About the Prince:
Although it makes for a poor endorsement ethically, it must be said that this book has been admired by nearly every dictator of the past 400 years.
“The list of avid readers is impressive: Emperor Charles V and Catherine de Medici admired the work; Oliver Cromwell procured a manuscript copy, and adapted its principles to the Commonwealth government in England; Henry III and Henry IV of France were carrying copies when they were murdered; it helped Frederick the Great to shape Prussian policy; Louis XIV used the book as his “favorite nightcap”; an annotated copy was found in Napoleon Bonaparte’s coach at Waterloo; Napoleon III’s ideas on government were chiefly derived from it; and Bismarck was a devoted disciple. More recently, Adolf Hitler, according to his own word, kept The Prince by his bedside, where it served as a constant source of inspiration; and Benito Mussolini stated, “I believe Machiavelli’s Prince to be the statesman’s supreme guide. His doctrine is alive today because in the course of four hundred years no deep changes have occurred in the minds of men or in the actions of nations.”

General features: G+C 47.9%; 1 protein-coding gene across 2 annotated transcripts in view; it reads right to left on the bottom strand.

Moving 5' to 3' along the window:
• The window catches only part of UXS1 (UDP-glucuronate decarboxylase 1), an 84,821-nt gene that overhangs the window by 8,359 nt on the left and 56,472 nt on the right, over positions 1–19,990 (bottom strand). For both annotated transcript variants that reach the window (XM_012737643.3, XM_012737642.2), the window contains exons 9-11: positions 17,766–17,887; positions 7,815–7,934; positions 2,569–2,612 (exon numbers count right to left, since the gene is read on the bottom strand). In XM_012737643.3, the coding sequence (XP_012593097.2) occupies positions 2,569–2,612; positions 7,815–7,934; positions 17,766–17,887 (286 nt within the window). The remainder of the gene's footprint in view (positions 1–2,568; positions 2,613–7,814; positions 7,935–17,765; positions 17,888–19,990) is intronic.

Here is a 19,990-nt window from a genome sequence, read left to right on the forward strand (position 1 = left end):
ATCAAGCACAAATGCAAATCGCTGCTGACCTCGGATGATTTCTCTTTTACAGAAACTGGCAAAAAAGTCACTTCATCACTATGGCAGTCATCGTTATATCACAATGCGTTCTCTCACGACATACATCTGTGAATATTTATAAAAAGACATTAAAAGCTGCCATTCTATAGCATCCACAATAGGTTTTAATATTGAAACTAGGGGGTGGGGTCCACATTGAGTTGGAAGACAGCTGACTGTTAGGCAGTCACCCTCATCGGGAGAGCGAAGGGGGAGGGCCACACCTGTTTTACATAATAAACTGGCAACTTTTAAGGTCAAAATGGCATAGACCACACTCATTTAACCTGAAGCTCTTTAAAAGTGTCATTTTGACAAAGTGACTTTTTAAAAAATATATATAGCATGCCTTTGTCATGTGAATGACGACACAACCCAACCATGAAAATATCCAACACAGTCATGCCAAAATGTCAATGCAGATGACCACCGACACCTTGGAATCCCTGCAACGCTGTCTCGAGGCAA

About The History of Florence:
Florentine Histories is a historical account by Italian Renaissance political philosopher and writer Niccolò Machiavelli, first published posthumously in 1532.
The first of the eight books is a general picture of the history of Europe from the fall of the Western Roman Empire to 1215; the second book actually begins to discuss the history of Florence, with the narration of the feud between Buondelmenti/Donati and Uberti/Amidei, that according to tradition corroborated by Dante would unchain the conflict between Guelphs and Ghibellines in the city. The books II, III, and IV narrate the history before the Medici rise, while the last four speak of the fight for power that ended with the Medicean lordship. The eighth book closes with the death of Lorenzo il Magnifico, on 1492, with the end of the fragile peace that Lorenzo’s politics of balance had carried. The author made an effort to show under an altogether favorable light personalities like Cosimo il Vecchio and Lorenzo il Magnifico.